At E3 2005, fans rejoiced at Kirby's first main GameCube title. It displayed gameplay similar to Kirby's Super Star with a stacking feature that was well-received. No known release date was given, but fans were sure it was to be released the following year. However, no such game was released. The years followed as three Nintendo DS titles were released: Kirby's Canvas Curse, Kirby: Squeak Squad, and Kirby Super Star Ultra (a remake of the original SNES title). Fans were beginning to lose hope that they would ever see their GameCube game; few even began calling it Kirby Forever, a reference to the Duke Nukem game of a similar title that was rarely heard for ten years.
Nintendo soon released the Nintendo Wii, which offered a unique form of input: motion controls via a vertically-designed controller. Many fans begin thinking of ways motion controls could contribute to the game; Nintendo continued to place the untitled Kirby game as in production. At E3 2010, Nintendo revealed the Wii title fans had been waiting for so long: Kirby's Epic Yarn. However, it featured completely different gameplay and visuals than from the GameCube title. Essentially, it was not the same game as before. Its presentation won various awards and was praised for having superb graphics. It was released that autumn.
For the fans, it was a hit-or-miss. Some fans praised it as a tribute to Kirby's first game Kirby's Dream Land while others denounced it for its gameplay not being similar to the franchise's conventions. Indeed, it was not to be a Kirby at first but instead an original intellectual property. However, Nintendo suggested for it to be a Kirby game due to the design similarities between Prince Fluff and Kirby, and it was made a Kirby game shortly thereafter.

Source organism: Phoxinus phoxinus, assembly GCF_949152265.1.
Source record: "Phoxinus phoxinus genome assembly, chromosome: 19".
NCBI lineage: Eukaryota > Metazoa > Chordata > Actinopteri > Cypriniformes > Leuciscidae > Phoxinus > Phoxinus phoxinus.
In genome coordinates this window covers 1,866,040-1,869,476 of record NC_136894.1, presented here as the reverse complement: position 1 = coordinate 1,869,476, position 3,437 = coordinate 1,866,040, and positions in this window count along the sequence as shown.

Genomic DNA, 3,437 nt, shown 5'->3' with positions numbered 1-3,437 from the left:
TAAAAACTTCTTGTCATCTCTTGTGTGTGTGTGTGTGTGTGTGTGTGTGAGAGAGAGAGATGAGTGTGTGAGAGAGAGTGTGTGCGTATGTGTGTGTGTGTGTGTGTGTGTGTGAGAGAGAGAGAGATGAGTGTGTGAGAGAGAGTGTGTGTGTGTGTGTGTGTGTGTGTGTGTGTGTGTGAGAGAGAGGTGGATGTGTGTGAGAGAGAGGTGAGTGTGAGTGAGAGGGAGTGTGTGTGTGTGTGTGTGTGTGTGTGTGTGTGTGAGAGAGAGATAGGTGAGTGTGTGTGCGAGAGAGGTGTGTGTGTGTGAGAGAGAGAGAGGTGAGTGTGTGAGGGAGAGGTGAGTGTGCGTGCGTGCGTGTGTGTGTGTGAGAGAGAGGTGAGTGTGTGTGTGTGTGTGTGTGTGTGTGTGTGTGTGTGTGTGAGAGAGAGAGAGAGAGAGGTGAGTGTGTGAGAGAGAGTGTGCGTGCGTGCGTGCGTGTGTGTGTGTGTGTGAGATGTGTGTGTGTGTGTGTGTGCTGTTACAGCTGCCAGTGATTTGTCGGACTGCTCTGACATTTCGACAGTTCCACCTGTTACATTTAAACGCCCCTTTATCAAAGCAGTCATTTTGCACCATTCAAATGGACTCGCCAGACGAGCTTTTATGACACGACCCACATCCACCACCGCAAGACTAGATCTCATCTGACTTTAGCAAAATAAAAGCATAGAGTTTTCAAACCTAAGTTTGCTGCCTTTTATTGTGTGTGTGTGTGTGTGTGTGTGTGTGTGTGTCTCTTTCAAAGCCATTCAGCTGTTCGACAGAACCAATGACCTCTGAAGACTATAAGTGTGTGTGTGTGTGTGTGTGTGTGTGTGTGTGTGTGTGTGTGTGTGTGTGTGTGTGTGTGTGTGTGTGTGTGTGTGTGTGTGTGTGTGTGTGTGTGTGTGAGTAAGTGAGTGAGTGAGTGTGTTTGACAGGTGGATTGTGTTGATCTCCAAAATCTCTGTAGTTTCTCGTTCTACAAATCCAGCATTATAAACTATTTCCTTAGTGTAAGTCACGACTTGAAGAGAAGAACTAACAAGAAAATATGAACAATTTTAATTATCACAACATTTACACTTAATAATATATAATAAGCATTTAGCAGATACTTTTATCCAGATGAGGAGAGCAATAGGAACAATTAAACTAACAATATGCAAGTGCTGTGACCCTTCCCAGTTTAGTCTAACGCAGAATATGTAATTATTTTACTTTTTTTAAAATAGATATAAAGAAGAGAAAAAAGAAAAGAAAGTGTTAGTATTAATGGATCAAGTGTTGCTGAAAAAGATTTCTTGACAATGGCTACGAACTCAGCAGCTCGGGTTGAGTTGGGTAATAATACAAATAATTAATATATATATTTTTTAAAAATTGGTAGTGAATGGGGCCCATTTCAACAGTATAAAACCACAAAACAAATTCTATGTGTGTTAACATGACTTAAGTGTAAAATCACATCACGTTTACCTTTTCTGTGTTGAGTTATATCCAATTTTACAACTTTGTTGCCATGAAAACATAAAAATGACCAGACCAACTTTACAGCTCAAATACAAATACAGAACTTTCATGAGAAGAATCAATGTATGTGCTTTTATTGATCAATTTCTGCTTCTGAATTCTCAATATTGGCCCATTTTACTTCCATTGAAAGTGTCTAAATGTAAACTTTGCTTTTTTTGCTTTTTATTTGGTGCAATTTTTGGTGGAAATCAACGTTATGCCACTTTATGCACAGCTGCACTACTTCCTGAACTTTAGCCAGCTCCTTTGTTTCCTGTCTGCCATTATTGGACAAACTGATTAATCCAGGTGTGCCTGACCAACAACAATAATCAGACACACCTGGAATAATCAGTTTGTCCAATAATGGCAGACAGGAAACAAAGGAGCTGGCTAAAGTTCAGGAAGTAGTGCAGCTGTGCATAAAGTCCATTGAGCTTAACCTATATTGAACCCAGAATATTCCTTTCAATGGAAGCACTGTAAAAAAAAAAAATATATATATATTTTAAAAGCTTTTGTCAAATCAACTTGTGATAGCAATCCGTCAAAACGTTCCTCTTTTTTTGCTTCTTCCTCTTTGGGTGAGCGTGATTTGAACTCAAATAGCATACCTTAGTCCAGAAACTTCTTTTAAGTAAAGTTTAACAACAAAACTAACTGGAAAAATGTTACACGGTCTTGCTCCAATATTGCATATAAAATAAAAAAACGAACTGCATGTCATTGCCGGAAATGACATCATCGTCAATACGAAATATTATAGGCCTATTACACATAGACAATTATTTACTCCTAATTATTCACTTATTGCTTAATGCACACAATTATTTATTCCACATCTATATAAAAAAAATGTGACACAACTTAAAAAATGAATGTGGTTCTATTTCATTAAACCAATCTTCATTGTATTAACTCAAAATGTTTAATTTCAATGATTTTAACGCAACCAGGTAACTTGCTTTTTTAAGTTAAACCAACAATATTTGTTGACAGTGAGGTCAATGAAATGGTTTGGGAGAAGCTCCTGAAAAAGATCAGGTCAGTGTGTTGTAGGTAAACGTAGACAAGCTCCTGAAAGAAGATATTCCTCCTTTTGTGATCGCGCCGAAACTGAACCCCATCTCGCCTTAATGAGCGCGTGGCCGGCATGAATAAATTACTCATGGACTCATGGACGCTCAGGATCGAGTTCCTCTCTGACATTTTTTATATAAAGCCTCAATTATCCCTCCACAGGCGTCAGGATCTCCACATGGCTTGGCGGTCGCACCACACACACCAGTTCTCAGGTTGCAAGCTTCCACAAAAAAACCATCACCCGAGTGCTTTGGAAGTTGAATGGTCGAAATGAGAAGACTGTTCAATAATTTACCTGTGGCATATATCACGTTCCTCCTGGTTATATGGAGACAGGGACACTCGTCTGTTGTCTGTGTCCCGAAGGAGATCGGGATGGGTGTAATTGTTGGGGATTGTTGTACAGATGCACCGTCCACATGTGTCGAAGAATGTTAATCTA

Later, Nintendo released information regarding a new DS title: Atsumete! Kirby (literally Gather! Kirby). Instead of controlling Kirby directly, the touch screen will be used to control a large group of Kirbies. According to reports, Kirby was vacationing on Popopo Islands, but was attacked by a villian; he was struck by the antagonist's wand and split into a group of Kirbies. In January of 2011, a Nintendo financial conference revealed a new game for the Wii: a title similar in appearance to the GameCube title, but with the stacking system and Helper features removed. Instead, Kirby has intensified abilities that have the capability to destroy all instances on the field.
For the past twenty years, Kirby has entertained the younger audience with his happy-go-lucky demeanor, his cute and simple appearance, and his signature ability to inhale enemies and copy their powers. Kirby has been in over twenty titles, has had numerous cameos in other Nintendo games (including Super Mario and Mother), and even his own animé show, which gained attention across the Japanese islands.
Kirby has shown that even in the face of mature titles like Halo, Call of Duty, Gears of War, and the like, fun and simple games can still sell very well in the video game industry. With the release of Kirby Wii and Atsumete! Kirby,